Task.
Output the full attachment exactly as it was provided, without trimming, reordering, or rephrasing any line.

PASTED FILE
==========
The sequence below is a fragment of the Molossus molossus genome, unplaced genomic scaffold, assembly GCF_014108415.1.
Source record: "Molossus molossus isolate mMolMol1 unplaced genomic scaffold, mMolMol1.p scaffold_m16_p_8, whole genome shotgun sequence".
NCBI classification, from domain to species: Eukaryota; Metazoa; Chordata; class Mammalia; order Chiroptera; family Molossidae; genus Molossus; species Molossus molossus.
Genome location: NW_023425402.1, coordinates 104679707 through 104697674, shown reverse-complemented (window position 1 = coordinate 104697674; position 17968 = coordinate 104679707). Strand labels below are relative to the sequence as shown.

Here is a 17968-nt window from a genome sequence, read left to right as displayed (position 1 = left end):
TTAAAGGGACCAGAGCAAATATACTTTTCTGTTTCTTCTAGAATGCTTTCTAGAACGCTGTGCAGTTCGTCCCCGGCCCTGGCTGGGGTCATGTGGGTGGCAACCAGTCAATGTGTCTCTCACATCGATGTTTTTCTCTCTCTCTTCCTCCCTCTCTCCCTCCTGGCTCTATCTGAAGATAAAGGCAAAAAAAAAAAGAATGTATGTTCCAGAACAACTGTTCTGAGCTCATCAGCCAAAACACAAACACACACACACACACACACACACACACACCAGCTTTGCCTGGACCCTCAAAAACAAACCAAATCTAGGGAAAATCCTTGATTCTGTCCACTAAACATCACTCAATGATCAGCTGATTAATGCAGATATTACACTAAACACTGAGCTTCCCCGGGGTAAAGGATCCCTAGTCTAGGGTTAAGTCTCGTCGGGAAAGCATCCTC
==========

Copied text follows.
The sequence below is a fragment of the Molossus molossus genome, unplaced genomic scaffold, assembly GCF_014108415.1.
Source record: "Molossus molossus isolate mMolMol1 unplaced genomic scaffold, mMolMol1.p scaffold_m16_p_8, whole genome shotgun sequence".
NCBI classification, from domain to species: Eukaryota; Metazoa; Chordata; class Mammalia; order Chiroptera; family Molossidae; genus Molossus; species Molossus molossus.
Genome location: NW_023425402.1, coordinates 104679707 through 104697674, shown reverse-complemented (window position 1 = coordinate 104697674; position 17968 = coordinate 104679707). Strand labels below are relative to the sequence as shown.

Here is a 17968-nt window from a genome sequence, read left to right as displayed (position 1 = left end):
TTAAAGGGACCAGAGCAAATATACTTTTCTGTTTCTTCTAGAATGCTTTCTAGAACGCTGTGCAGTTCGTCCCCGGCCCTGGCTGGGGTCATGTGGGTGGCAACCAGTCAATGTGTCTCTCACATCGATGTTTTTCTCTCTCTCTTCCTCCCTCTCTCCCTCCTGGCTCTATCTGAAGATAAAGGCAAAAAAAAAAAGAATGTATGTTCCAGAACAACTGTTCTGAGCTCATCAGCCAAAACACAAACACACACACACACACACACACACACACACCAGCTTTGCCTGGACCCTCAAAAACAAACCAAATCTAGGGAAAATCCTTGATTCTGTCCACTAAACATCACTCAATGATCAGCTGATTAATGCAGATATTACACTAAACACTGAGCTTCCCCGGGGTAAAGGATCCCTAGTCTAGGGTTAAGTCTCGTCGGGAAAGCATCCTC